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(Updated 5 February 2001)

A few words of explanation about the tons of scrap iron I found lying about all over the place ...



HSCS (Hofherr Schrantz Clayton Shuttleworth) (Hungary).    Company Info
The company was a large company already in 1891, manufacturing threshing machines, portable steam engines, a.s.o.
The "Clayton Shuttleworth" in the company name stands for the famous English steam tractor manufacturer, who had a large share in the Hungarian company. In 1924 the first lamp start tractor was built.
All HSCS products are very desirable collectors items.
This is even more true for the HSCS ("Le Robuste") K50, since only about 5 are known to exist. This is nr 6788, built in the 30's. The tractor has three speeds, maximum speed is approx 5 km/hr. The engine is more or less a stationary crude oil lamp start engine, bolted to a separate cast iron frame, coupled to the gearbox by a thin transmission bolted to the side of the engine. The later HSCS tractors, from about 1940, did no longer have a separate frame, the engine serving as part of the frame, as was also usual with Lanz and the later Field Marshall. The K50 is the biggest (considering the cylinder size) crude oil lamp start tractor ever built. The sound of a running crude oil lamp start engine with a swept volume of 15 liters is something you never forget. And due to the sheer size of the engine, inspection of the cylinder is a very straightforward job, as you will see below :

HSCS3_SMALL.JPG My son Piet looking around inside the cylinder ...

The tractor usually was on iron wheels, as you can see from the Original Info below.
My tractor is shown here on rubber tires, but has the iron wheels to be fitted when required.

Original Info

Please also see the website of Club Trattori d'Epoca Piemonte (the epoch tractors Piedmont club)
There a later version of this tractor is shown, where the engine has become an integral part of the frame.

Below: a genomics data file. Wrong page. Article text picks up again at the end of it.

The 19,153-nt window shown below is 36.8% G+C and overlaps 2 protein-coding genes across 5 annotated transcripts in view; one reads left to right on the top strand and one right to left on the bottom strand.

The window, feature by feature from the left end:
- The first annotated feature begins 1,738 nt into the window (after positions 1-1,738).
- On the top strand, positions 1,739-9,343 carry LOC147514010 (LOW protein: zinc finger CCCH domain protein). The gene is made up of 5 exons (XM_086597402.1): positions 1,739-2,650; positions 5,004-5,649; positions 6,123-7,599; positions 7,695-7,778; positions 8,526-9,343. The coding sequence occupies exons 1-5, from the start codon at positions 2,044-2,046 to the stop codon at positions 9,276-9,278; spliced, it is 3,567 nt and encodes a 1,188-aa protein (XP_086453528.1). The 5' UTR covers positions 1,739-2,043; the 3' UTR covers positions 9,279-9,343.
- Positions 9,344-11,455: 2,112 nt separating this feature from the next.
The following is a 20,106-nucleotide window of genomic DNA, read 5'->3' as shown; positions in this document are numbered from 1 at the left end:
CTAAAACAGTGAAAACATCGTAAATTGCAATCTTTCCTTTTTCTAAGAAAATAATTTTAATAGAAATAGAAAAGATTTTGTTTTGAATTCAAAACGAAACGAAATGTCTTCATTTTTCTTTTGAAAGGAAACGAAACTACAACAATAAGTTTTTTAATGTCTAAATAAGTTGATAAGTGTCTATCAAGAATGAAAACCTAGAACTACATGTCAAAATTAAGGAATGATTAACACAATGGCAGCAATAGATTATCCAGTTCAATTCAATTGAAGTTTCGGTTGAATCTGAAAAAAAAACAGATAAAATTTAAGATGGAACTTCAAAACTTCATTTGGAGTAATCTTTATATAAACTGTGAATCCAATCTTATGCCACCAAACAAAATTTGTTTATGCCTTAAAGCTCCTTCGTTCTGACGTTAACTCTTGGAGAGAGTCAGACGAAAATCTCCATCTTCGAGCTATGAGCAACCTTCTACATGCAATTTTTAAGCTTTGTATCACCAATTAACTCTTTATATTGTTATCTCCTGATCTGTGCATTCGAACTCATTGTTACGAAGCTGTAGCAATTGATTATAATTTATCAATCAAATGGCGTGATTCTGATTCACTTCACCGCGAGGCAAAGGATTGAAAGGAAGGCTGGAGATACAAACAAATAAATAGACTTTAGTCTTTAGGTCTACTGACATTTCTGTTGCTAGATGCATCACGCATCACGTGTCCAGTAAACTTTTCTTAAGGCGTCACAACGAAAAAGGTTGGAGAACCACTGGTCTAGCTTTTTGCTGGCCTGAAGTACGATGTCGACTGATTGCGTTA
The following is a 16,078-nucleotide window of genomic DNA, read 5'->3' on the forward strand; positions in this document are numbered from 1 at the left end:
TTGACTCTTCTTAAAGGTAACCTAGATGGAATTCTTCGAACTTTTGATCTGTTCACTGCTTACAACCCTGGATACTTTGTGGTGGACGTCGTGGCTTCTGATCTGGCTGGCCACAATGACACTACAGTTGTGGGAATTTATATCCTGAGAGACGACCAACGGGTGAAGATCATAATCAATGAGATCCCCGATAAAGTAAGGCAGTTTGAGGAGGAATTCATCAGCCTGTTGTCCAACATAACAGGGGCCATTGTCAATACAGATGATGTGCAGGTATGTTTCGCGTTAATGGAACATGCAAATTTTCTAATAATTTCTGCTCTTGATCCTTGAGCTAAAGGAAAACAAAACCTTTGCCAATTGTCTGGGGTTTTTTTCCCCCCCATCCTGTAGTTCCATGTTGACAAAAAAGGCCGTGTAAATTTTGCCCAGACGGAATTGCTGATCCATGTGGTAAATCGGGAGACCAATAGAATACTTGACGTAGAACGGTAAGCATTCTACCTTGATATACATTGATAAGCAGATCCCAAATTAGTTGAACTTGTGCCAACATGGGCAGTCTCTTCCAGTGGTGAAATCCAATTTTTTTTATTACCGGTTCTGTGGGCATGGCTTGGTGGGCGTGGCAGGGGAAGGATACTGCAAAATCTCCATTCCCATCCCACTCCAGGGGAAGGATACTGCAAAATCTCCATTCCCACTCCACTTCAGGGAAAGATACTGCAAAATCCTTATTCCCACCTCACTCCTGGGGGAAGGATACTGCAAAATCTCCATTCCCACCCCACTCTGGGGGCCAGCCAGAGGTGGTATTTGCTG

Le Percheron

Le Percheron1_SMALL.JPG     le percheron2_SMALL.JPG

Tractor Le Percheron (Frankrijk), 1939
Lanz gave the French company SCNAC located in Colombes a licence to build this tractor, as they lacked production capacity to satisfy the French demand for the Lanz 25HP. A "Percheron" is an agricultural horse, the logo on the tractor front shows this (vaguely).
The later logo, common to almost all Le Percheron’s, is a big rampant horse, and does not mention "Système Lanz" as shown on this tractor. This older logo shows that this is one of the very few (200?) pre-war Le Percheron’s built (This one is Nr 160). This tractor is still fully identical to the Lanz 25HP.
Although ... Le Percheron did not care too much, one millimeter more or less, so identical is not necessarily identical, not even interchangeable in one tractor ... We surely found that out during mechanical restoration of the tractor.


Lanz Bulldog


Lanz 60 HP D6006, built in 1957 or 1958, sold in 1962.
At that time combine harvesting was in full swing, so not many of these tractors have been sold.
It was bought at the end of the 1970's from the original owner.
Who at that time had started collecting tractors or engines ?

Original Info


MG2.jpg (47982 bytes)

Ransomes Sims & Jefferies was a very well known manufacturer of steam tractors.
Later the company continued to be well known, everyone has at least once seen a Ransomes lawnmower.
But they also built tractors with an IC engine, albeit very little ones : small crawler tractors for vegetable farming.    Company Info
On the continent you rarely see one (in the UK they are a more common sight), and when you see one, it always is an MG 5 (Mark 5) or younger.
My MG 2 (1940's period) looks much more "ancient" than the later models : it is hardly anything more than 2 side plates with tracks on the outside, and on the inside a big ancient lawnmower engine coupled to a box with gears in it. And a seat for the driver.
A very enjoyable toy, with a tremendous traction power.

Original Info